The surge in popularity and demand for online gambling and sports betting has gripped Africa in recent years.
More and more players than ever are signing up to sports betting sites and online casinos in a bid to win money, but this boom in activity is riskier than other parts of the world due to the lack of regulation on the continent.
Yet, things are improving. Over the last 12 months, several African regulatory authorities have upgraded their legislation, while the number of online resources dedicated to responsible gambling is growing.
Read on to find out how.
Ghana leads the way
Within Africa’s diverse patchwork of nations, online gambling and sports betting remain illegal in 38 out of 54 countries. Many of these prohibitions trace their origins back to colonial-era legislation aimed at curbing unlawful gambling practices and haven’t been able to keep pace with progressive gambling legislation like the UK’s gambling laws and regulations.
One country, however, leads the way toward a breakthrough. Ghana has distinguished itself as a nation keen on embracing both offline and online gambling and betting activities through comprehensive legislation. Regulated by the Ghana Gaming Commission (GGC), both online and offline gambling is fully legal and governed, with licenses issued to casino and sports betting operators.
This approach ensures a controlled and responsible gambling environment for players who continue to generate a high demand for iGaming.
The GGC’s involvement extends to online gambling. It provides a regulatory framework that promotes fair play, responsible gambling practices, and industry integrity.
Many experts believe Ghana has managed to bridge the legislative gap between offline and online gambling, so that now online players benefit from the same protection and regulatory oversight as in-person gamblers.
South Africa: The biggest iGaming nation waiting on a reform bill
South Africa, boasting the highest GDP on the continent, plays a pivotal role in the industry. Approximately half of all gambling revenue in Africa is generated here, with sports betting contributing most of it. The popularity of betting on sports like rugby, horseracing, football, and cricket is set to double over the next five years, making a prime African jurisdiction.
Its National Responsible Gambling Programme (NRGP) established after the era of Apartheid is one of the most progressive regulators in Africa and successfully regulates offline gambling activities. However, its scope does not extend to most forms of online gambling, creating a regulatory gap in this rapidly growing sector.
There are hopes that the Remote Gambling Bill of 2014 could be revived which could lead to the full legalization of internet gambling, but this still hangs in the balance as of the time of writing.
Kenya: a leader in progressive legislation
Kenya has emerged as an important player in progressive African online gambling legislation.
Since 2011, online gambling, including sports betting, has been legal. Notably, online sports betting was legalized in 2010, which kickstarted the vibrant industry Kenyans see today.
The country’s approach involves privatizing its online gambling sector, fostering healthy competition among nearly 100 operators. The Betting Control and Licensing Board regulates and licenses gambling activities, maintaining integrity and player protection, while unlicensed platforms are blocked to ensure player safety.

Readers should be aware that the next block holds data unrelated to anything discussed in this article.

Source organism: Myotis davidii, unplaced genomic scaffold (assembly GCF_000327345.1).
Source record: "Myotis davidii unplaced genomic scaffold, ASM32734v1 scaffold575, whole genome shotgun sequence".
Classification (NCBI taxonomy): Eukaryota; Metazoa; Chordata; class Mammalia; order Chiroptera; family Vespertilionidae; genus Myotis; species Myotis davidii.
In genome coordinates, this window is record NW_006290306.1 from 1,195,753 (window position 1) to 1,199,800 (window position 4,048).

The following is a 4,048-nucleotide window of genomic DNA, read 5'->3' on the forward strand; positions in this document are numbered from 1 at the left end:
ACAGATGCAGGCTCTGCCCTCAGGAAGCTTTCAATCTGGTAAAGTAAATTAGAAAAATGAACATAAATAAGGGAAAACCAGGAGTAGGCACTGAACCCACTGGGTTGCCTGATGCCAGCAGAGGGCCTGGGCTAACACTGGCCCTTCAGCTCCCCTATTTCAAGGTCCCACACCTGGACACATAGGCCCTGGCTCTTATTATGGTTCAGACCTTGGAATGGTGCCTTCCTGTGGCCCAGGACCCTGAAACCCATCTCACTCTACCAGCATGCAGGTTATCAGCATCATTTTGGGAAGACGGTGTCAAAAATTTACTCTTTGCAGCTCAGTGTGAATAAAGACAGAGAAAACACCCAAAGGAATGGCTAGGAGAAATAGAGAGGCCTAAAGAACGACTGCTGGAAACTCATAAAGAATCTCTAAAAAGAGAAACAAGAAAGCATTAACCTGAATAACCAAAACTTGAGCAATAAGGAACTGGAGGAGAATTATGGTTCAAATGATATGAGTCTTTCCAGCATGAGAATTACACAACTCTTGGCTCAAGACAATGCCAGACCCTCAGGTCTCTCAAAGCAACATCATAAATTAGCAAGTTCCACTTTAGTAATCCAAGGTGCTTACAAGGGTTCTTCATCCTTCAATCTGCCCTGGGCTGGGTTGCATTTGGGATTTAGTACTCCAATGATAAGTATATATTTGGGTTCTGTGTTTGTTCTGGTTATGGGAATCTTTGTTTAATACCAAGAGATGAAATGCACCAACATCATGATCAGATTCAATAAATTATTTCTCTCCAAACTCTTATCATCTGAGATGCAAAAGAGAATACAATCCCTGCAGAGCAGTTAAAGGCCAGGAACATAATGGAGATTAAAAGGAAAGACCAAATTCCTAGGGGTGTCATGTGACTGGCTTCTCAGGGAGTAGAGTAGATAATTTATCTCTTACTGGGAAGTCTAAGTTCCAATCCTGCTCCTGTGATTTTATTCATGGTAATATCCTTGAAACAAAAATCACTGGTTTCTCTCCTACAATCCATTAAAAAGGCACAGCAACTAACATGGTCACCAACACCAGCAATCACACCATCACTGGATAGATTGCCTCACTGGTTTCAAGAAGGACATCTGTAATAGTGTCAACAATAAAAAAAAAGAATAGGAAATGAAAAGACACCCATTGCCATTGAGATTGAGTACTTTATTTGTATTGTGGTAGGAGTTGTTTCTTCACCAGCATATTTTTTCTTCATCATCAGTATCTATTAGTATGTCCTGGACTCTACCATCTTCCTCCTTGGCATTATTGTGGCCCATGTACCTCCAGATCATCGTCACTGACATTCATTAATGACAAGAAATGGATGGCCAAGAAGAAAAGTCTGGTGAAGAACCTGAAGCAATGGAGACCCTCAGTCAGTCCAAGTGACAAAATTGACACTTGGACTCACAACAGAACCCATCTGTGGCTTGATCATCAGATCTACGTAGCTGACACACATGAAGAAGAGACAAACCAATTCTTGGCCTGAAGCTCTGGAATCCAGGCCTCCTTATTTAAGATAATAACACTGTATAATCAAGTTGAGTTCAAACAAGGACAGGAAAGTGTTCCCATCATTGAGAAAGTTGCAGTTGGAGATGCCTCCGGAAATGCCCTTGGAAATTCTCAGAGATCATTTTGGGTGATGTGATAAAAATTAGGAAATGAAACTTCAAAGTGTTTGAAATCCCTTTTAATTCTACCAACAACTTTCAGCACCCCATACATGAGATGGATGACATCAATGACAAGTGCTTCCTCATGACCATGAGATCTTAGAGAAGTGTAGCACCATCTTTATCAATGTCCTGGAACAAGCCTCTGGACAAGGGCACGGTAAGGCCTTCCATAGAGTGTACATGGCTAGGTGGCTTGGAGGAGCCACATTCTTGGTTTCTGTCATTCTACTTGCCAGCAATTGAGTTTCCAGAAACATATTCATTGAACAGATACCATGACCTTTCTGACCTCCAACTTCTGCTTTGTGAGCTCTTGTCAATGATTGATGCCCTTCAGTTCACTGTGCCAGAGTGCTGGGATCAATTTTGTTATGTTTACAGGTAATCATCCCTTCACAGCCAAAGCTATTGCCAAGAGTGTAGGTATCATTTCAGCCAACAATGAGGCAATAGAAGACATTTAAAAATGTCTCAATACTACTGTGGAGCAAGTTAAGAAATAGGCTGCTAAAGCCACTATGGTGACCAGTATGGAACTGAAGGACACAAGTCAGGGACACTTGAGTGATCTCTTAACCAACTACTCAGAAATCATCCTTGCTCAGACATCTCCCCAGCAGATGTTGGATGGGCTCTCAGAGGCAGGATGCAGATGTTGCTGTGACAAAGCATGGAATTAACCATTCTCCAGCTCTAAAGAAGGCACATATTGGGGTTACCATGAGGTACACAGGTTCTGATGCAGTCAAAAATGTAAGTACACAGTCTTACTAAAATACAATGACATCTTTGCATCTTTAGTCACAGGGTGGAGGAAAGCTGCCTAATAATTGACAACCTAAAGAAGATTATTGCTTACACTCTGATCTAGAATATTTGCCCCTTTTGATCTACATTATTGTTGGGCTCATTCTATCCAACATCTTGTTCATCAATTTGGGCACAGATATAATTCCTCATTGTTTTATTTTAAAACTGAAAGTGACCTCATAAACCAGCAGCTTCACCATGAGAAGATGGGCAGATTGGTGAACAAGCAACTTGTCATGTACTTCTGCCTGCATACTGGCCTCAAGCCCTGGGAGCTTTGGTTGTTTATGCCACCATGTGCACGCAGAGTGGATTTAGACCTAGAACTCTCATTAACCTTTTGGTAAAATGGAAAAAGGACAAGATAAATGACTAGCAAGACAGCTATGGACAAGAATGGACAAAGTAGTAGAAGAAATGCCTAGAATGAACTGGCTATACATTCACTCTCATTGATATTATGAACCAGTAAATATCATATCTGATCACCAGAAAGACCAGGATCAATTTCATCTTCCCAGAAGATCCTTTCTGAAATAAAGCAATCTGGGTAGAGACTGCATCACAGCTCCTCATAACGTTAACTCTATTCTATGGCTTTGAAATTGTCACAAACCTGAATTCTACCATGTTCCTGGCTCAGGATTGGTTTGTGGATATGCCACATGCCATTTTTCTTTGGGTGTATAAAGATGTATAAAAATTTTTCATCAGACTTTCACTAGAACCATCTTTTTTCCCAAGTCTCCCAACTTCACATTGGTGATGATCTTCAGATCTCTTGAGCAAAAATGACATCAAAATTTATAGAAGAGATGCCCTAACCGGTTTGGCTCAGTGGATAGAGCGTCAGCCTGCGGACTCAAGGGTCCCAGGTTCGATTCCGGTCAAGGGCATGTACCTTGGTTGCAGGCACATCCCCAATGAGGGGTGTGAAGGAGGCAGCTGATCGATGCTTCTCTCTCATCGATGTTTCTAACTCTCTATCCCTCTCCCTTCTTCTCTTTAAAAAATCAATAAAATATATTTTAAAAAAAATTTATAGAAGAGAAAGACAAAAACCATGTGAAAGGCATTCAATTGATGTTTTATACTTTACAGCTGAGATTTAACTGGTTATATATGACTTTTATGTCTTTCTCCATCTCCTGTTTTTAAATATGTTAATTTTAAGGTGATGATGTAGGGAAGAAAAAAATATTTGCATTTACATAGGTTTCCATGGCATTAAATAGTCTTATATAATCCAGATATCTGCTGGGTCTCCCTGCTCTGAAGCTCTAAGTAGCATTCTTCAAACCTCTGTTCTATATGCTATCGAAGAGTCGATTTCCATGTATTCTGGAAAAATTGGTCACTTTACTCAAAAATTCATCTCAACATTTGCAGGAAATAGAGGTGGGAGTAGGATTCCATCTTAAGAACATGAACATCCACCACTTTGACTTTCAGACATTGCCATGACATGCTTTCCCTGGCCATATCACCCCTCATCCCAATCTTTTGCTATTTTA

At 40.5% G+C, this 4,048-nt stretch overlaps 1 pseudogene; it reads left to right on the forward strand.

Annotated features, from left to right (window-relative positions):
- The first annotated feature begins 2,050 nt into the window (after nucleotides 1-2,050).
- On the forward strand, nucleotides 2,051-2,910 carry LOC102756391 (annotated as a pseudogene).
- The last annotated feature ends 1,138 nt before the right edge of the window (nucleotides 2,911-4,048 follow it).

Kenya’s transparent 20% gambling tax on gross revenue and a 15% tax on winnings also contributes to the nation’s revenue.
This visitor-friendly approach sets Kenya apart, allowing tourists to engage in online gambling as much as locals do.
Botswana: an underrated gambling industry
Botswana may not stand out as an obvious candidate for progressive gambling laws but it outranks most other African nations in the area.
Gambling has been legal since 1961 and the 2012 Gambling Act unified the industry under the Botswana Gambling Authority’s jurisdiction. The entity oversees licensing, emphasizing legality and standards. While online gambling lacks specific regulations, players can currently engage freely, encouraged by a rising 60% internet penetration.
Tourists and expatriates can also participate. Although blood sports and related betting are prohibited, the country’s average 1.8 million annual visitors are a reflection of its gambling-friendly environment.
The Botswana Gambling Authority licenses various forms of gambling, but online gambling licenses aren’t issued yet. Transparent tax applies to gross revenue, while details about gambling winnings taxation remain elusive.
Botswana’s adaptable stance means they’re well-placed to implement responsible gambling practices for players including providing educational online material.
The fight for further regulation
Many African countries either outlaw gambling and refuse to entertain the notion of a regulated iGaming industry, despite fears that this leads to gambling addiction and unscrupulous betting sites.
In some of these nations, a fervent push for enhanced gambling regulation is gaining momentum. Concerns surrounding player protection have led to collaborative efforts like The Gaming Regulators Africa Forum (GRAF), which is rallying nations to implement effective regulatory frameworks.
This collective effort brings together national gambling regulators from several African nations at an international conference, including Namibia, Botswana, Swaziland, Zimbabwe, Kenya, Malawi, and South Africa. It operates under a Memorandum of Understanding (MoU), emphasizing consensus-based decision-making among its members.
In action since 2003, GRAF is one of the continent’s best hopes of a safer gambling industry for its players. If it gets its way, then we may see more progressive stances within Africa very soon.